COPA90 are the face of the new-world football media. It’s an undeniable fact, given the reach and impact they’ve had in recent years. By pivoting to video as a form of effective football coverage, they have broken the barrier between football, the people that make the beautiful game, and the fans watching at home from all around the world. And for those not fortunate enough to watch their favourite team (hipster or otherwise) live at the ground, the excellent people at COPA90 bring the passion, the energy, and the madness all to your screen.
The chemistry between Poet and David Vujanic is well transmitted in FIFA and Chill videos, allowing footballers to be more open, frank and humorous in their interviews. In the process, they’ve not only shattered the hesitancy that players have when engaging with the media, but allowed them to be themselves.
That’s just one side of the niche, however. The other face of COPA90 is the host of arguably the best football docu-series on YouTube. Derby Days, hosted by the inimitable Eli Mengem, is all one can ask for: on the ground coverage of the world’s most passionate rivalries.
Watching a derby on the TV is one thing, but Eli and his team document everything else: the history, the build-up, the live reactions, interviews with the fans. It’s authentic culture, keeps you on the edge, and fully for the people.
Given Eli’s introduction to the game, it’s no surprise that the series he presents is in his image. “I fell in love with football in Australia thanks to the 2002 World Cup in South Korea/Japan. It was my first proper exposure to international football thanks to the matches airing at family-friendly times thanks to Australia’s proximity to the host countries,” expresses Eli. “The colour and spectacle of the tournament blew my mind and opened my world and from there I was hooked on absolutely everything about the game but in particular, the culture, stories, and popularity off the pitch.”
Watching Eli present every episode of Derby Days, it’s clear he’s the perfect man for the job. However, this wasn’t supposed to be the case as he was not the planned person for the role.
“The idea for Derby Days was actually being discussed at COPA90 before I was even working there. I first heard about it and tried to get involved on one of my first days after I won the job to host the 2013 Confederations Cup in Brazil but they told me they already had a different presenter lined up to do the show,” explained Eli. “Strategically, I spent the next five weeks constantly discussing and making clear my passion and knowledge for club rivalries. When they realised I probably knew more about derbies than anyone else, they gave me the chance to host the show and eventually (from Madrid onwards) the opportunity to direct and produce Derby Days as well.”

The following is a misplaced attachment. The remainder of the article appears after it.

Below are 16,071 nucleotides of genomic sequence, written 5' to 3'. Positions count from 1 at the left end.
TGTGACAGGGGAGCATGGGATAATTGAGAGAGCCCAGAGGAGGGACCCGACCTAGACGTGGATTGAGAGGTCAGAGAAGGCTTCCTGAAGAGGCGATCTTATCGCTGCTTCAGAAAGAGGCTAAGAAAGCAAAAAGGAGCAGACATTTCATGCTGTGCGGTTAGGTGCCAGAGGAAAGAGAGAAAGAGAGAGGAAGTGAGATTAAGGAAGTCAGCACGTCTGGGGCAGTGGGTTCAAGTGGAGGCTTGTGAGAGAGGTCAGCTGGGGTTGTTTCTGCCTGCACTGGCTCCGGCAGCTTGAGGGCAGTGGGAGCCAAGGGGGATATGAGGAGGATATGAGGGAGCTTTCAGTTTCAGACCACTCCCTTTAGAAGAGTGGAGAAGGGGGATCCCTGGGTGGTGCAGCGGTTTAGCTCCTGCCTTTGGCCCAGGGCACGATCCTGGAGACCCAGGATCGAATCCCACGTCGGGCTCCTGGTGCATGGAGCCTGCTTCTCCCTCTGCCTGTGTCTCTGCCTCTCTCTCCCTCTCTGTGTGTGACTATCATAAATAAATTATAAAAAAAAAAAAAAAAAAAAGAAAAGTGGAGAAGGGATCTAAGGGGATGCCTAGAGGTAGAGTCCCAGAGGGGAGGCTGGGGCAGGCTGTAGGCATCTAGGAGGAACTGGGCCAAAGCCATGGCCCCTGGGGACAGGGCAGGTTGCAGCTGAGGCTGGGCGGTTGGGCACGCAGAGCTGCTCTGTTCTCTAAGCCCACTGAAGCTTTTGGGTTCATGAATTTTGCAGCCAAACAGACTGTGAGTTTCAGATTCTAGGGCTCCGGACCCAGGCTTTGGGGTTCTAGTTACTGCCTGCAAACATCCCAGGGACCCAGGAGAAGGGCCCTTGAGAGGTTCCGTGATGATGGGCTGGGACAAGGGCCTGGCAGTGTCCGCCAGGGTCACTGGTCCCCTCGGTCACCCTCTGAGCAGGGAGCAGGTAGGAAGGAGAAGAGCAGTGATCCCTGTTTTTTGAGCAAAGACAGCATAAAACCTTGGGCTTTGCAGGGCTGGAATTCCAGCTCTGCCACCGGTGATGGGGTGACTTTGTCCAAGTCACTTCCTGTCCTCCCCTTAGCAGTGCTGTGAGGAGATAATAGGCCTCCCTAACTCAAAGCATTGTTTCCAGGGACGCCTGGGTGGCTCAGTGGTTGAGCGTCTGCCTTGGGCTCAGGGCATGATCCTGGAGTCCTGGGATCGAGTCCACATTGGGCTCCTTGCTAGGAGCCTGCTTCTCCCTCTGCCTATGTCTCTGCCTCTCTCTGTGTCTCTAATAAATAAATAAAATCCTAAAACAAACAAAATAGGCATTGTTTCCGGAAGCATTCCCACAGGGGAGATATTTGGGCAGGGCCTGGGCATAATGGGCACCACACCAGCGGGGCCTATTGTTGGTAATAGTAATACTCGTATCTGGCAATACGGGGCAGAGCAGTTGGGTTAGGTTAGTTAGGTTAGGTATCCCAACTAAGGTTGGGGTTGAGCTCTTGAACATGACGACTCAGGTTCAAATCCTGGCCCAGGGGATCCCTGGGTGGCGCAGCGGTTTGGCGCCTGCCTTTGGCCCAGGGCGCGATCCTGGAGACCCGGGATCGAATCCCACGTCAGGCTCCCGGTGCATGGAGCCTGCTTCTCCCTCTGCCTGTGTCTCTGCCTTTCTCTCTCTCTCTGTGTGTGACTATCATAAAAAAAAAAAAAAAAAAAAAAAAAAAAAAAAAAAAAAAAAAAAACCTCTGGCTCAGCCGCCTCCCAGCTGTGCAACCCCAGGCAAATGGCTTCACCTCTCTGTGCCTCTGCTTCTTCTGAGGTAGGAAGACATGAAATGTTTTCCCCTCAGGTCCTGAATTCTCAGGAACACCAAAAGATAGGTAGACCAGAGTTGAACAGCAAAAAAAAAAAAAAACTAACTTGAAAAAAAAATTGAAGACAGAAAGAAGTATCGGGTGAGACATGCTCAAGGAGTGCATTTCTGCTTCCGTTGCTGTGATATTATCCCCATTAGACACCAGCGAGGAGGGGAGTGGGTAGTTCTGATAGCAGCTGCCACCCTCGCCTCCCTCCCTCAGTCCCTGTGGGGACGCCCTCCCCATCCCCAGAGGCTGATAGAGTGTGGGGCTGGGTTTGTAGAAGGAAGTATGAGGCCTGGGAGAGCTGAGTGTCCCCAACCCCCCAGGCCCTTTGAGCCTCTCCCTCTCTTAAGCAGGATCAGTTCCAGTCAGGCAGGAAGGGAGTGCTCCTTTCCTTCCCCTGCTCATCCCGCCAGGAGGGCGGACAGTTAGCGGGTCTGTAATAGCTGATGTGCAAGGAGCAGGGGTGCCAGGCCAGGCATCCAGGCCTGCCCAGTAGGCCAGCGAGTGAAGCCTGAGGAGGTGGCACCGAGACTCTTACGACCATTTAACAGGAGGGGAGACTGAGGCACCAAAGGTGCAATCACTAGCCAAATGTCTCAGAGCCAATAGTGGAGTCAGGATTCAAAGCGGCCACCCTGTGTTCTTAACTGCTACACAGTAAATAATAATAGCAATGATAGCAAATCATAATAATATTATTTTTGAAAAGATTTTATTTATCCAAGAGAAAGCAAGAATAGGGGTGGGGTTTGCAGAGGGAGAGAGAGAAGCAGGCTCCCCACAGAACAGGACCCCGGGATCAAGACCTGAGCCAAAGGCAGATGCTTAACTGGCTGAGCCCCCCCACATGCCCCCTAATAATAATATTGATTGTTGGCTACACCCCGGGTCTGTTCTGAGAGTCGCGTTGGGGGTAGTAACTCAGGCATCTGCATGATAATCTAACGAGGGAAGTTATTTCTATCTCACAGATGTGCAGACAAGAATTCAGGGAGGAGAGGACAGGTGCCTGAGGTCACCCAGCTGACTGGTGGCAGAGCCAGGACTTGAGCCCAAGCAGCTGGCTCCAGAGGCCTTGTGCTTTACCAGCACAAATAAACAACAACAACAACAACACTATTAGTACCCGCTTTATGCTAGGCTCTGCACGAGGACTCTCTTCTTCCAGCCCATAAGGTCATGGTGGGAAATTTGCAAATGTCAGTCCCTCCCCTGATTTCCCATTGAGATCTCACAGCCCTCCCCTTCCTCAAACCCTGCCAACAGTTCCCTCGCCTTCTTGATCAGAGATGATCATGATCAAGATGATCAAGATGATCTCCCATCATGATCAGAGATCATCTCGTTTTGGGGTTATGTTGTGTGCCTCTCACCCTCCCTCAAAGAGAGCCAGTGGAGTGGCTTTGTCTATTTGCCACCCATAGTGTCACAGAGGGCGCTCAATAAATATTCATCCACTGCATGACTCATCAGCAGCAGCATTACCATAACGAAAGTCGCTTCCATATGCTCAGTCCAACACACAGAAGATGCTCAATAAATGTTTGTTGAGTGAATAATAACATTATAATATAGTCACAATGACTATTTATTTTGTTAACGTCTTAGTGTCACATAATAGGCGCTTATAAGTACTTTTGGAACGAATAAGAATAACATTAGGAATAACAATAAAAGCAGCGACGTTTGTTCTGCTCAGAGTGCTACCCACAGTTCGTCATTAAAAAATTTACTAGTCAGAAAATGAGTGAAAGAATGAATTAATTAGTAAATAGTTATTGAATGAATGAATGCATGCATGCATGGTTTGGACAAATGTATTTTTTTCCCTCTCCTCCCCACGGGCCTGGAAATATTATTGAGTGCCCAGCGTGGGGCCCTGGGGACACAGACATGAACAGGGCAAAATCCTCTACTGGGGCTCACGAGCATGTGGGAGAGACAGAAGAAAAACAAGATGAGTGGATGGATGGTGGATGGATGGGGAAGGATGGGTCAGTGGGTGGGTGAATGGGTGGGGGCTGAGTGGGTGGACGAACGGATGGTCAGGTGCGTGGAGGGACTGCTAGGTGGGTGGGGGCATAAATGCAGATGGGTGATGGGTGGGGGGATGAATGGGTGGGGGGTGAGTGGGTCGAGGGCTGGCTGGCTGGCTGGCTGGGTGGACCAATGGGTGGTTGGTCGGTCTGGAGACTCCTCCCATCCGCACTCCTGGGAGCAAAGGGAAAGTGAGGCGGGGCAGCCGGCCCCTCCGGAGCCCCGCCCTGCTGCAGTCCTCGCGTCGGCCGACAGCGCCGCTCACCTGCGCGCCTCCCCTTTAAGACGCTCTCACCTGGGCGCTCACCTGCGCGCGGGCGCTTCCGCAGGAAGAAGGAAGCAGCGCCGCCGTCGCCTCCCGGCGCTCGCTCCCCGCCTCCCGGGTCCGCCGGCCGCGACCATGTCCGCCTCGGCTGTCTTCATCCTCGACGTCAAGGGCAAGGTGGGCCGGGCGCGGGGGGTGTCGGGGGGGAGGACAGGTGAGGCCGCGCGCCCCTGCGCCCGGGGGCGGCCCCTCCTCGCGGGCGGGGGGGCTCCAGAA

For those that have tracked Derby Days from the start, the progress and development would be stark. From Australia to Austria, Spain to Serbia, and everything in between, the quality has constantly risen. It all culminated in their most recent offering: Derby Days Superclásico.
It was a match-up made in heaven, the biggest rivalry in the world in the Copa Libertadores final, over two legs. Eli had been waiting for the perfect occasion to cover this behemoth of a fixture, and he got it, albeit in vastly different circumstances.
Given the off-field violence that tainted the eventual football, the episode was set to be elevated to the next level. The first thought after reading up on the violence was exactly that: the Derby Days episode is going to be incredible. That the length was around double their usual video length, at 55:39 minutes, summed up the challenge at hand.
“THE SUPERCLÁSICO EPISODE WAS, WITHOUT DOUBT, THE MOST DIFFICULT EPISODE WE HAVE EVER MADE”
But the end product was phenomenal: sublimely put, with a wide array of insight and incredible live footage as things went down, and stunning videography. The good, the bad and the ugly, all put together in one film. Capturing the drama eloquently and with balance required skill. More importantly though, was the effort put in by the crew.
“The Superclásico episode was, without doubt, the most difficult episode we have ever made. Whilst we took the biggest crew and had the biggest ever budget to work with, to do the rivalry justice the episode had to be on a level we had never attempted before, which required a work rate that really took it out of us. By the end, I think there were 30 interviews conducted (including one three-hour master), four terabytes of footage and thousands of pages of research,” revealed Eli.
“COPA90 were generous enough to allow us to be in Buenos Aires for the entire three weeks of the two legged series but that meant we had to have the episode ready 48 hours after the second leg. However, with all the moving parts including three cancelled matchdays, we realised with each passing day how hard that would actually be to execute. Despite working 15 to 18 hour shifts each day of the final week, when the River Plate home leg was cancelled for the second time we knew there was no hope of meeting the deadline.”